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Audrey Guy, Assistant Dean of the Evelyn T. Stone College of Professional Studies

Her Second Chance: Assistant Dean Audrey Guy is making the most of life after receiving a heart transplant

Posted: 12/05/2012

By Laura Janota

Roosevelt Review, Fall 2012 [ PDF ]

When Roosevelt University alumna Tonja Williams learned recently that there was no record of her 2010 diploma, she called her former advisor, Assistant Dean Audrey Guy, in a panic.

"I knew if there was anyone who could help straighten things out, it would be Audrey," said Williams, a Cook County Juvenile Court paralegal and a two-time graduate of Roosevelt's Evelyn T. Stone College of Professional Studies (CPS).

She is really in your corner, she is not giving up, and neither should you -- Alumni Tonja Williams
A trouble shooter, resource for college success and role model, Guy is a vital link for the College's 1,100 students and thousands of alumni, like Williams.

"Audrey is a very important part of our college, and she plays a vital role in making things operate smoothly," said Greg Buckley, interim dean at CPS.

A lifelong resident of Chicago's Roseland community and a Roosevelt alumna with a 2002 Master's degree in Training and Development from CPS, Guy, 56, also is one of the University's unsung heroes— a heart-transplant survivor whose second chance at life has renewed her purpose in helping others achieve their best.

"I encourage all individuals, especially my students, to pursue their dreams," said Guy, who received a new heart from an unknown donor on Dec. 21, 2011.

"You just never, ever know what's going to happen," she said.

Since 1999, Guy has quietly assisted hundreds of primarily adult students, many with college credits from multiple institutions, through the requirements for a CPS degree or certificate – most often working closely with those seeking fast-track bachelor's degrees.

Some of the most popular fast-track majors are business, sociology and history, but as the College's Assistant Professor of Criminal Justice Tana McCoy notes: "We've got a pretty complex curricula here with many, many majors," including psychology, hospitality and tourism management, organizational leadership, criminal justice, paralegal studies and sustainability, to name but a few.

Audrey Guy, Assistant Dean, speaks with a student

"It takes someone like Audrey to fully understand all of the requirements and to know how to convey that information to students," added McCoy. "She is simply the best person I've ever worked with when it comes to student advising."

Guy's interest in helping students get through college began to take shape as the result of previous office work experiences at the Legal Assistance Foundation of Chicago and the Illinois Department of Children and Family Services (DCFS).

"I saw people who were too poor to have jobs due to their lack of education at the Legal Assistance Foundation and I saw families unable to cope with incredible crises at DCFS," said Guy, who also has an associate's degree from Chicago City Colleges and a bachelor's in business management from Chicago State University.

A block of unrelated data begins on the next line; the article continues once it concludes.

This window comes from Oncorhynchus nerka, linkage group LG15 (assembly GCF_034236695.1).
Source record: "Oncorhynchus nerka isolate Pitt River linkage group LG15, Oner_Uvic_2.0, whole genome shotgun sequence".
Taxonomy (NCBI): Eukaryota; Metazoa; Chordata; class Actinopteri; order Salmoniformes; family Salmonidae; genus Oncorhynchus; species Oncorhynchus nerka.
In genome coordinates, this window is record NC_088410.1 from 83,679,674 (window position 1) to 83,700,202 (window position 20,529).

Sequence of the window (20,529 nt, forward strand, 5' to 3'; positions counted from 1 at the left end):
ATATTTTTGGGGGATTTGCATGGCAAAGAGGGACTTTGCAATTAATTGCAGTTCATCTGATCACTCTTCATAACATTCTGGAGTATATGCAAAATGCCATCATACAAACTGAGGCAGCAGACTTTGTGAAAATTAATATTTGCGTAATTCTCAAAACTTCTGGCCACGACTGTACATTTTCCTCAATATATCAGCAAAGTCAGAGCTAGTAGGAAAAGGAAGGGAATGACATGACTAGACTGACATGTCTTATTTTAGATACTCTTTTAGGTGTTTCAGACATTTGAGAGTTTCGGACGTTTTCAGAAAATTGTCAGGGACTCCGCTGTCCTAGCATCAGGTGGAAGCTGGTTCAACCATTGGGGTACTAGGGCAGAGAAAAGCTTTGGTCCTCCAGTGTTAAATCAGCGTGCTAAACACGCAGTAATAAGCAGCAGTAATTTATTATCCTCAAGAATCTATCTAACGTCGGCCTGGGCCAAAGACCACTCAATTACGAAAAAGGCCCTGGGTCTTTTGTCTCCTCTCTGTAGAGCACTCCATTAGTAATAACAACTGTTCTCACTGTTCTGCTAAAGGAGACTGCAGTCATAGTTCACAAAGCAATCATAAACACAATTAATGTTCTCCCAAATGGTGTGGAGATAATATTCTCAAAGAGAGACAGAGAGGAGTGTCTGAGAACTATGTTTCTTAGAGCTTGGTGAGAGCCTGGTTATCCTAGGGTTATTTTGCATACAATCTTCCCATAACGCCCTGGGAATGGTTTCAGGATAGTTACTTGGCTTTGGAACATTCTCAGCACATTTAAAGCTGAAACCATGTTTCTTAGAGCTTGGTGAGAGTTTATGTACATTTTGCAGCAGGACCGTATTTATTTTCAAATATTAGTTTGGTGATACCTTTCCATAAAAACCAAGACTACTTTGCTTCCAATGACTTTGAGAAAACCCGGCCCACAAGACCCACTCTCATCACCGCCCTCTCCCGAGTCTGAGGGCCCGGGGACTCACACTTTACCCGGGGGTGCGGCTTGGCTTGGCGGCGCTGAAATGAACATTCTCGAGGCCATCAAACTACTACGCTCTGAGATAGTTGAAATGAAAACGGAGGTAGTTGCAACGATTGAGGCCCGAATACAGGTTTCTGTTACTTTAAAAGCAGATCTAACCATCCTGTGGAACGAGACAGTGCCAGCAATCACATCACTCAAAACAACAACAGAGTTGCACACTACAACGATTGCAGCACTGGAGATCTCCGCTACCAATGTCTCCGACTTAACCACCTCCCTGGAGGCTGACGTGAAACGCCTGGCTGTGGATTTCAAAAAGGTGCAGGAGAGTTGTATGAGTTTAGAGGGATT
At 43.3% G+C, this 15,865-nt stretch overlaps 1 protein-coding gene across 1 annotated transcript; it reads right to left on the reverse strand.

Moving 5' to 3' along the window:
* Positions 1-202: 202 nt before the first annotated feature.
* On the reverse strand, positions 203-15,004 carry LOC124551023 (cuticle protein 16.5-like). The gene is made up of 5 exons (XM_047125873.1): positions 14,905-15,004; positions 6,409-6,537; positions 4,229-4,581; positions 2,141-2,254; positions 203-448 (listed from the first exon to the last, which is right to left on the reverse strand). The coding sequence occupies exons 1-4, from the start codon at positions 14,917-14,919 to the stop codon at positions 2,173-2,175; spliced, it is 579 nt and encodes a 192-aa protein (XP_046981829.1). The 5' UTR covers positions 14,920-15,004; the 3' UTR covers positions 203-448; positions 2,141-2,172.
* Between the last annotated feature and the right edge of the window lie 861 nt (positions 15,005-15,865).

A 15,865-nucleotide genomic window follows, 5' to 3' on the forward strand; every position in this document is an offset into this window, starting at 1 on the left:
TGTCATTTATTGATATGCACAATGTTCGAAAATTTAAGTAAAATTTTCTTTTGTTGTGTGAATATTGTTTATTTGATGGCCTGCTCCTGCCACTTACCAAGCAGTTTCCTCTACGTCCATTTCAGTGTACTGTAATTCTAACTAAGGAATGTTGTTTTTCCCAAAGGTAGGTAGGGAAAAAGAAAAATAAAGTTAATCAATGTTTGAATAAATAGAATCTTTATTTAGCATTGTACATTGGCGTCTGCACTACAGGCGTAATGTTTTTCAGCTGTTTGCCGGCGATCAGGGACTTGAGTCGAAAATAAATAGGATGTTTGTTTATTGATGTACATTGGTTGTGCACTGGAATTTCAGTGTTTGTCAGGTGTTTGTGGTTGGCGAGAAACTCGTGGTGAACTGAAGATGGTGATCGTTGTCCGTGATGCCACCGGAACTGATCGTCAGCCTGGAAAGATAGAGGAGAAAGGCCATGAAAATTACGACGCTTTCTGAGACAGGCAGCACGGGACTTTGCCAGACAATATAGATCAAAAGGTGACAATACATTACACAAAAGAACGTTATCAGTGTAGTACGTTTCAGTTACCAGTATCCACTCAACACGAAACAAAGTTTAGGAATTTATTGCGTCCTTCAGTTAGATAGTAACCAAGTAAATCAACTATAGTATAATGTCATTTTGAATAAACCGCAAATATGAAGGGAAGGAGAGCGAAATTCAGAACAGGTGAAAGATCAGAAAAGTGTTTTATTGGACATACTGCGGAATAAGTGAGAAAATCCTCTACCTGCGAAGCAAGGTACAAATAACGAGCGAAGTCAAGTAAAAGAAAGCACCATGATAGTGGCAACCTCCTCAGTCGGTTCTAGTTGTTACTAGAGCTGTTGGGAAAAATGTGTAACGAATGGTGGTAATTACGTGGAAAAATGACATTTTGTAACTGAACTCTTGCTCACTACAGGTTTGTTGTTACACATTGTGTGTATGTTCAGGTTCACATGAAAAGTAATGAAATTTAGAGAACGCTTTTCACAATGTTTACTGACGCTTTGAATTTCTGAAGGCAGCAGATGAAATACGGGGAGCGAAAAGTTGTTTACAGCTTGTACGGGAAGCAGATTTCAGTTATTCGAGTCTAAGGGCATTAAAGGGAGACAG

"I realized that people must have a college education if they are to get ahead," said Guy. "I thought I could make a difference by working with college students."

Hired by then-CPS Dean Laura Evans, Guy worked first as a secretary and then as an administrator, taking it upon herself to call students, reminding them of requirements they would need to fulfill in order to graduate.

"She was identified as a self-starter right from the beginning," recalled Evans, professor of organizational leadership at CPS. "She has always been able to outline precisely what a student needs to do and why."

"Her happiest moment is when our students walk across the Auditorium Theatre stage on graduation day," added Evans. "She's always been there to take graduates' pictures and to wish them well as they take their next step ahead."

Like many single mothers juggling family and career, Guy also has always been incredibly busy, at times feeling under the gun of stress.

"When I was little, she was working full time and going to school full time," said Guy's 36-year-old daughter, Nakia Patterson, an accountant who has followed in her mother's footsteps, obtaining a Bachelor's degree in Business Management from DePaul University in 2001 and a Master's degree in Human Resource Management from Roosevelt University in 2005.

"She used to tell me that a high school diploma would not be enough to get ahead," added Patterson, who describes her mother as an "incredibly hard worker" who always wanted a better life for herself, Patterson and Patterson's daughter, now 10 years of age.

Guy acknowledges having paid little attention to her health until one day in mid-2010 when she felt out of breath while doing some landscaping at her church. "I dismissed it as being part of life and the fact that I was getting older," she said. About six months later at age 55, Guy began having trouble breathing when she tried to sleep. It became so bad that she feared lying down. After a week of these bouts, she asked her daughter, on Feb. 25, 2011, to take her to the emergency room at University of Chicago Medical Center.